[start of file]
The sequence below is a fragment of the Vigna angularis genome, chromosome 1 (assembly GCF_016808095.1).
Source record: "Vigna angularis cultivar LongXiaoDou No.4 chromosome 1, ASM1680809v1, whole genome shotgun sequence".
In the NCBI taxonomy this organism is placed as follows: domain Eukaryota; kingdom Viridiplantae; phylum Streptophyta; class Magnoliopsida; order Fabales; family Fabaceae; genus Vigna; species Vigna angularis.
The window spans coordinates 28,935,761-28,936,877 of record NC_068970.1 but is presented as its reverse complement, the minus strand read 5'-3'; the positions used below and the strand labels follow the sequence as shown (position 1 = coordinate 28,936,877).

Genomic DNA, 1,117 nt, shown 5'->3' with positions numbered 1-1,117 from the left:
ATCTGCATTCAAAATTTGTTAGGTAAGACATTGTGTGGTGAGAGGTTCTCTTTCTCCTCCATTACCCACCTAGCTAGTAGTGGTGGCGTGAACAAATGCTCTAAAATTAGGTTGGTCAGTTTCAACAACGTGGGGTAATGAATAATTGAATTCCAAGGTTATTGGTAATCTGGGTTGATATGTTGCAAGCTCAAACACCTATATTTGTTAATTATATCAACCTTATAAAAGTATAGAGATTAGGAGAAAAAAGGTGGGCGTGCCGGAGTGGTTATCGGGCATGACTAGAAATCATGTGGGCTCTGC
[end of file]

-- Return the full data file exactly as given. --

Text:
The sequence below is a fragment of the Vigna angularis genome, chromosome 1 (assembly GCF_016808095.1).
Source record: "Vigna angularis cultivar LongXiaoDou No.4 chromosome 1, ASM1680809v1, whole genome shotgun sequence".
In the NCBI taxonomy this organism is placed as follows: domain Eukaryota; kingdom Viridiplantae; phylum Streptophyta; class Magnoliopsida; order Fabales; family Fabaceae; genus Vigna; species Vigna angularis.
The window spans coordinates 28,935,761-28,936,877 of record NC_068970.1 but is presented as its reverse complement, the minus strand read 5'-3'; the positions used below and the strand labels follow the sequence as shown (position 1 = coordinate 28,936,877).

Genomic DNA, 1,117 nt, shown 5'->3' with positions numbered 1-1,117 from the left:
ATCTGCATTCAAAATTTGTTAGGTAAGACATTGTGTGGTGAGAGGTTCTCTTTCTCCTCCATTACCCACCTAGCTAGTAGTGGTGGCGTGAACAAATGCTCTAAAATTAGGTTGGTCAGTTTCAACAACGTGGGGTAATGAATAATTGAATTCCAAGGTTATTGGTAATCTGGGTTGATATGTTGCAAGCTCAAACACCTATATTTGTTAATTATATCAACCTTATAAAAGTATAGAGATTAGGAGAAAAAAGGTGGGCGTGCCGGAGTGGTTATCGGGCATGACTAGAAATCATGTGGGCTCTGC